Help Design a New Skate Park

Wednesday December 29, 2021

Photo: Stewart Lytle / The Town Common. The skate park at Salisbury beach.

SALISBURY – Calling all skateboarders.

Whether you prefer to skate on street plazas, fly around bowls, jump ramps or race through pipes, the town of Salisbury’s Parks and Recreation Commission would like to hear from you about your skating preferences as it plans a new skate park for your enjoyment in Partridge Brook Park.

Skate parks are popular as places for young people to gather and get off the couch. The city of Portsmouth is planning a new $1.3 million skate park, and others are being built in towns along the North Shore. Ipswich built a new skate park two years ago. Amesbury is rehabilitating its skate park. And the granddaddy of area skate parks is behind the Nock School in Newburyport. 

Planning Director Lisa Pearson held a planning session this month with town officials, a few skateboarders and two skate park designers to discuss where the skate park should be and what it should look like.

Starting the session with a budget of $100,000 out of a $400,000 state grant for developing Partridge Brook Park, it became obvious that if a skate park were to be large enough and have a design attractive to skateboarders from around the North Shore, it would need more money. 

Brad Siedlecki, president of Pillar Action Sports, which has built 400 skate parks, said, “It’s going to get cramped.” A $100,000 park would have only a couple of features like half pipes for boarders to use, he said. 

“It’s going to be overrun,” said Tom Dupere of Amesbury, who works with Artisan Skateparks.

A small park is also not likely to have features that attract skateboarders, skateboarders said.

Pearson and other town officials at the meeting decided to reallocate $100,000 planned for a hockey rink. That would bring the skatepark budget to $250,000.

“Two hundred and fifty thousand will give you a lot more wiggle room,” Siedlecki said.

Even that budget may not be enough money to build a bowl, which is popular among some skateboarders. At either the Partridge Brook or the Salisbury Beach site, a bowl would have to be built up on concrete several feet to keep the rebar steel above the water table. That would be expensive.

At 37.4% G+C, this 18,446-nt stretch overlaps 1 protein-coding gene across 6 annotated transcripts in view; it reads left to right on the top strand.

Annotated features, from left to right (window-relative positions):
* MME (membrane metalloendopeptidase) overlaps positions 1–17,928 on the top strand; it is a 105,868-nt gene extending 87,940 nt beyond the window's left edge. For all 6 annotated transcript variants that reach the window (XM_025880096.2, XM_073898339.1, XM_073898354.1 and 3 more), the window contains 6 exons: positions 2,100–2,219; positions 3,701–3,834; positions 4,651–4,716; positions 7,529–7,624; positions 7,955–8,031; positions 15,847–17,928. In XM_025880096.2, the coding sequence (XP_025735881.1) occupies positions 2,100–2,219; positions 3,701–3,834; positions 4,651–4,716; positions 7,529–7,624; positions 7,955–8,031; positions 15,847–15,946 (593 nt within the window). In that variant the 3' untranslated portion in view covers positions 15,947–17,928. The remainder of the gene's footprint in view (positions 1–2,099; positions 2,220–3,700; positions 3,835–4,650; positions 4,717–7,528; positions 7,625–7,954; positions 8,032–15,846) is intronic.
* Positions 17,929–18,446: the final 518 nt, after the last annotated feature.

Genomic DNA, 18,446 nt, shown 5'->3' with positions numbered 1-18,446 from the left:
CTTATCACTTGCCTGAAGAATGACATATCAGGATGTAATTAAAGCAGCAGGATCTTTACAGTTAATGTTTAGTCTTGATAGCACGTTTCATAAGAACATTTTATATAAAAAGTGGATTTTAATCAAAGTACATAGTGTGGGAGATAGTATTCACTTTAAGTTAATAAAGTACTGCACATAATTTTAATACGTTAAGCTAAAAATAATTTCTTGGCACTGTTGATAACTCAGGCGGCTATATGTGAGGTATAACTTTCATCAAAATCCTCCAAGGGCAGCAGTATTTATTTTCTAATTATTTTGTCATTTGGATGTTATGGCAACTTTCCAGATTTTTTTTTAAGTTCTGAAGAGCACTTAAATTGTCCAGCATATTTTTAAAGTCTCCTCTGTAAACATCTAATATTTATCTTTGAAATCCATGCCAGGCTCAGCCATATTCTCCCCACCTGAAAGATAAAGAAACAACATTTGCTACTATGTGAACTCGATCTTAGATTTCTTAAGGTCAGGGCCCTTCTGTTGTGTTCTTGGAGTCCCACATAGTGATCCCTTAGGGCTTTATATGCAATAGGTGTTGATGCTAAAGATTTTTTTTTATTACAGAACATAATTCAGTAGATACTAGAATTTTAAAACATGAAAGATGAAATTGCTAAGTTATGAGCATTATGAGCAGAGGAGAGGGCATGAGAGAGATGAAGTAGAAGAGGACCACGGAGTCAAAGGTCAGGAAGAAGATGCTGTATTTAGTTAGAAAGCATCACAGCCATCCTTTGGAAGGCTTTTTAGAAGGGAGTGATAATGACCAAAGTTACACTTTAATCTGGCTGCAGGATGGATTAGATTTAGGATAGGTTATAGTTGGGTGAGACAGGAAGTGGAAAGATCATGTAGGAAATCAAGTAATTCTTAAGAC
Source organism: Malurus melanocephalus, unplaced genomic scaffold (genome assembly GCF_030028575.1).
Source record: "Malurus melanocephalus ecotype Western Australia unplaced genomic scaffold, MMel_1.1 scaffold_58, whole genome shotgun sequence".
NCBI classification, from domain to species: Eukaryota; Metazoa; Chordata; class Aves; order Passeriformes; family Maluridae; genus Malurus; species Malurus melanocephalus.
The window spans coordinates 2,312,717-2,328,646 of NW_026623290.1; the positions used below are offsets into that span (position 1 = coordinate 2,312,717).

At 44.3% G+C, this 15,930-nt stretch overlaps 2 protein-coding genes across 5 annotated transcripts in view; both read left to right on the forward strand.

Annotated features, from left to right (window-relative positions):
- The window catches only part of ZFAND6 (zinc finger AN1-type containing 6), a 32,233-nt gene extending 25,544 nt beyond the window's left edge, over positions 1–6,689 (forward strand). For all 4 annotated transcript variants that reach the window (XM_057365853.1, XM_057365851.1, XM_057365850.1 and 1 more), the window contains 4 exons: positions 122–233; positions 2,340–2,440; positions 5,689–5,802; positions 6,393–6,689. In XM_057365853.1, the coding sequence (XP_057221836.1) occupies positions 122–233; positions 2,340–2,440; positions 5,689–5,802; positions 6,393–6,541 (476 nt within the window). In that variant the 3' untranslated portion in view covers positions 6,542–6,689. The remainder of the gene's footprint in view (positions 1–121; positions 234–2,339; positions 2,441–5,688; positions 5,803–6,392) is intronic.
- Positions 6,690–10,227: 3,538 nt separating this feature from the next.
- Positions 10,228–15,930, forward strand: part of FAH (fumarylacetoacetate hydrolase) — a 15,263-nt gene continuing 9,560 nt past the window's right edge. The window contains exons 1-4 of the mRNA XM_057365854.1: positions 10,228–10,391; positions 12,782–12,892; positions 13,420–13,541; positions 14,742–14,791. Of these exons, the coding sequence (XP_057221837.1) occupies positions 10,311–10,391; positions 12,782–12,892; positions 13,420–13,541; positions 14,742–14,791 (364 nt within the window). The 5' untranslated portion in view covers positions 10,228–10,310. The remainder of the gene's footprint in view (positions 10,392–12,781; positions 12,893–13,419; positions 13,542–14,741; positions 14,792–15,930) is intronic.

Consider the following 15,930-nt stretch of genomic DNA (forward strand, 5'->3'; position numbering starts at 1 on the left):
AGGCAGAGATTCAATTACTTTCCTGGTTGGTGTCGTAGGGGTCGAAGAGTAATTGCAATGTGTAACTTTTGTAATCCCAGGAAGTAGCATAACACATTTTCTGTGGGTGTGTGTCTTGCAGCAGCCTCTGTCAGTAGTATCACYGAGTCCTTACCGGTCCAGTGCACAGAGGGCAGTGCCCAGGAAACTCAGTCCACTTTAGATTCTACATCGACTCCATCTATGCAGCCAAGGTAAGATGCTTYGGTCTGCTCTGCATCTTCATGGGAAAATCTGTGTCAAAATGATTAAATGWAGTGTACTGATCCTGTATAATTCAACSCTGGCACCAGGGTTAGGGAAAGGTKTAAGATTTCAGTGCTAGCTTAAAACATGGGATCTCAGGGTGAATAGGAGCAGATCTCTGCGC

Not under consideration is rehabilitating the existing skatepark near the main parking lot at Salisbury Beach. The money from the state Parkland Acquisition and Renovations for Communities (PARC) grant can only be used at Partridge Brook Park behind the Salisbury Elementary School.

The informal group, which is advising the town and its parks commission, was also asked where within the park the skate park should be located. 

One site, adjacent to the Salisbury Rail Trail, was rejected because construction trucks would have to use a mile of the rail trail. Siedlecki warned that the trucks, including concrete haulers, would cause a lot of damage to the trail.

Another site would have killed plans for a Little League baseball diamond.

The group settled on recommending that the skate park be built behind the school in the northern section of the park near Kendell Lane. 

Siedlecki was asked to make preliminary designs for the skate park. He promised to bring “some pretty pictures” to the group by February. He said the proposed park would combine street-style and transitional-style parks.

The skate park will be part of a continuing discussion by the parks commission on Jan. 18 about the design of the Partridge Brook Park. 

To join the design team for the new skate park, email Lisa Pearson, the town’s Planning Director, at

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